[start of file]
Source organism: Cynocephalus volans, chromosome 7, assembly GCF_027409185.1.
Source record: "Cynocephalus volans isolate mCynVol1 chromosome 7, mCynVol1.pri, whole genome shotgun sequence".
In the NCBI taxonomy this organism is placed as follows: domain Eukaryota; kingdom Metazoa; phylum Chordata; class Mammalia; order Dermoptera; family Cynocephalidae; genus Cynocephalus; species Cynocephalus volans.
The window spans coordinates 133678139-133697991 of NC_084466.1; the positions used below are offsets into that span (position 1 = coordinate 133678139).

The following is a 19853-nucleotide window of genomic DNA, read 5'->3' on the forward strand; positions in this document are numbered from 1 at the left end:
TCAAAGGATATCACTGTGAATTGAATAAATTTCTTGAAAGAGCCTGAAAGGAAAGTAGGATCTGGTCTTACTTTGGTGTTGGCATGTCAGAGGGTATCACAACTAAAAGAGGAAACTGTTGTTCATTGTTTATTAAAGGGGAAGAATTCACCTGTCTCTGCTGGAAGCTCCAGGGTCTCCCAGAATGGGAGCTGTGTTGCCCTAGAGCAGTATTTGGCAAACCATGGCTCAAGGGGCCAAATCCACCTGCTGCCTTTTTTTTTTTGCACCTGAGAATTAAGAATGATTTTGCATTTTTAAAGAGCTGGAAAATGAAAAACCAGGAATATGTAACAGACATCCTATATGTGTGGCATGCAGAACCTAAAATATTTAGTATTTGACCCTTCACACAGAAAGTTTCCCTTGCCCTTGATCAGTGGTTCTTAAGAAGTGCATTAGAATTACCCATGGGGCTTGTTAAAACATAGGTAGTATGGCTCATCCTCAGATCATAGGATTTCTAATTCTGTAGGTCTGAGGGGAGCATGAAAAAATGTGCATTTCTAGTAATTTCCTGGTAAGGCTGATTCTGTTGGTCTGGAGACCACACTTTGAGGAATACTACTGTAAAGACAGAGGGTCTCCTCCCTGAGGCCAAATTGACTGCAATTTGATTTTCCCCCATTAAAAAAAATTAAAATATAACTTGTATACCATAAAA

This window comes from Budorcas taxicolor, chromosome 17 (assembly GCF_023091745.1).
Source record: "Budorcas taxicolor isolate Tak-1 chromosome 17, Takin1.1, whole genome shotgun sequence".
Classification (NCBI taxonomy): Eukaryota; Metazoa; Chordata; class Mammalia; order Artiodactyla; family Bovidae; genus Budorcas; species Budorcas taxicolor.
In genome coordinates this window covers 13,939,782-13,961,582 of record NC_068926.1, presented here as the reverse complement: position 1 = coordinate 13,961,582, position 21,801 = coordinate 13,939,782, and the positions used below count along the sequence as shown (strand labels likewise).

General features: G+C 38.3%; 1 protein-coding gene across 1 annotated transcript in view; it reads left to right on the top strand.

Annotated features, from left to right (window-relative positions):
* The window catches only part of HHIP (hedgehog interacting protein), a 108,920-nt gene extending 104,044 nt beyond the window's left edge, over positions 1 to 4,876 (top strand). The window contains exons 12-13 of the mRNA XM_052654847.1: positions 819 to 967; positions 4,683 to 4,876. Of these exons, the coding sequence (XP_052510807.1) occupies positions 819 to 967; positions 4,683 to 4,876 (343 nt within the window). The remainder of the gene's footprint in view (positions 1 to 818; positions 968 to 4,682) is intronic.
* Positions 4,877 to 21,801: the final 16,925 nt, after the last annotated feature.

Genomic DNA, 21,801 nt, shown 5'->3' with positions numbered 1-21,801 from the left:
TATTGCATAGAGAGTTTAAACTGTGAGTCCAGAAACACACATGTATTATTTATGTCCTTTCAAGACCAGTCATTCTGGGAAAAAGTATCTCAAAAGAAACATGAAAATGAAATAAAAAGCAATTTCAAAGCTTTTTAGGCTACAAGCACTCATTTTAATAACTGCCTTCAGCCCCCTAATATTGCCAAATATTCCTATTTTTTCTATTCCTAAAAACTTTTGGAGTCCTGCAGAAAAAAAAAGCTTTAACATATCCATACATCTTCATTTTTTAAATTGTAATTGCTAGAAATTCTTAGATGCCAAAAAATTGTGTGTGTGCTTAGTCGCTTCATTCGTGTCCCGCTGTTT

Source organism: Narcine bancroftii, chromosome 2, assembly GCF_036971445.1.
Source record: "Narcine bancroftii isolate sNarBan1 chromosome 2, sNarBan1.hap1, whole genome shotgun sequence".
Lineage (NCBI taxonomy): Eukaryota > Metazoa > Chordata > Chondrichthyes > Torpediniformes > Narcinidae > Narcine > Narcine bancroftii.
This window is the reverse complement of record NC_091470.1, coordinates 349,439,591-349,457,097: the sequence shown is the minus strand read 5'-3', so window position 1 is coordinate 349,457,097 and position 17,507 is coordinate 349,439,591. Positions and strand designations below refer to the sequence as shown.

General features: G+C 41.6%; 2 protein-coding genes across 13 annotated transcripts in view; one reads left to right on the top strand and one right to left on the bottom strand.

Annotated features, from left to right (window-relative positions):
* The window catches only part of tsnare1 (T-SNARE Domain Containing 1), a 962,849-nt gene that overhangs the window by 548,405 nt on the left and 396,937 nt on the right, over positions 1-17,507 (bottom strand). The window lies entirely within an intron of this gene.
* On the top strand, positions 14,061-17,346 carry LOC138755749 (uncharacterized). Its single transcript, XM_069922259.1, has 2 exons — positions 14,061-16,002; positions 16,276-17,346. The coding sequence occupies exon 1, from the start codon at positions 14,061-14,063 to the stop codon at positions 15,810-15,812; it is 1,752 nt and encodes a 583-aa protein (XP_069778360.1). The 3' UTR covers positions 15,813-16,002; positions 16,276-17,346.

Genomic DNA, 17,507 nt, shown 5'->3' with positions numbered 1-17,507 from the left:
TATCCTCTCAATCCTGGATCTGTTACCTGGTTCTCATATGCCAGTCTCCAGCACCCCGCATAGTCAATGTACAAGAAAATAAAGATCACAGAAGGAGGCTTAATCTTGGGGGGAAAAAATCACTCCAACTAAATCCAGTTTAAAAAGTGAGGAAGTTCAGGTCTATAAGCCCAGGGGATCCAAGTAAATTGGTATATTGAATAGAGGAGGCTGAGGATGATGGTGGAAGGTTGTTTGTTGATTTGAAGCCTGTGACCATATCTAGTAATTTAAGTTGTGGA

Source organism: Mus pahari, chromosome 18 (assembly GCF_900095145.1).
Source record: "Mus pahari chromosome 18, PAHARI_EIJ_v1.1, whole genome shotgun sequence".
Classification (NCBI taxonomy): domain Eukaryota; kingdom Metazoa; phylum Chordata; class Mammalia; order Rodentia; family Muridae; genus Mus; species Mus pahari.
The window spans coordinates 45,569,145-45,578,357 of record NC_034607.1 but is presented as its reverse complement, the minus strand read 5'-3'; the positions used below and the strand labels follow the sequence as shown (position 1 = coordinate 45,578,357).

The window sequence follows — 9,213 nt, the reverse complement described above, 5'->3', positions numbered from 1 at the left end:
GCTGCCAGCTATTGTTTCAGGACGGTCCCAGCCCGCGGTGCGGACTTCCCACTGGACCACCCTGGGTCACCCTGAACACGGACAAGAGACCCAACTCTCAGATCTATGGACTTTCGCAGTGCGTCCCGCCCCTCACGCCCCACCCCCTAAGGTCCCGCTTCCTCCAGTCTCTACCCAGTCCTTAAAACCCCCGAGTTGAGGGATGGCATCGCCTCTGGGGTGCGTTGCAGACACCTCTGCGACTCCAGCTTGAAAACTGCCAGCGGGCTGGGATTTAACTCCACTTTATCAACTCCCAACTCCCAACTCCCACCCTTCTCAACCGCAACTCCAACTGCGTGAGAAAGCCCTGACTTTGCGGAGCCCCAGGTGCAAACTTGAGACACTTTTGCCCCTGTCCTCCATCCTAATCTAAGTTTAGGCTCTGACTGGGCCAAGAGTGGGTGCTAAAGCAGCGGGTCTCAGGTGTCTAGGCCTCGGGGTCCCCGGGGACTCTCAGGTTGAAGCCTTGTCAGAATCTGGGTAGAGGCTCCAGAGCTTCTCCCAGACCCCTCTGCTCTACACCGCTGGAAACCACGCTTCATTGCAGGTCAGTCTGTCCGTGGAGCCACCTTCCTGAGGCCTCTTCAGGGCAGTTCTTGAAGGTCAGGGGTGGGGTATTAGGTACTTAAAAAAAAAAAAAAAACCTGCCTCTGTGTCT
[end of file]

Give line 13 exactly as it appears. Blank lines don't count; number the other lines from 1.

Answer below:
* The window catches only part of HHIP (hedgehog interacting protein), a 108,920-nt gene extending 104,044 nt beyond the window's left edge, over positions 1 to 4,876 (top strand). The window contains exons 12-13 of the mRNA XM_052654847.1: positions 819 to 967; positions 4,683 to 4,876. Of these exons, the coding sequence (XP_052510807.1) occupies positions 819 to 967; positions 4,683 to 4,876 (343 nt within the window). The remainder of the gene's footprint in view (positions 1 to 818; positions 968 to 4,682) is intronic.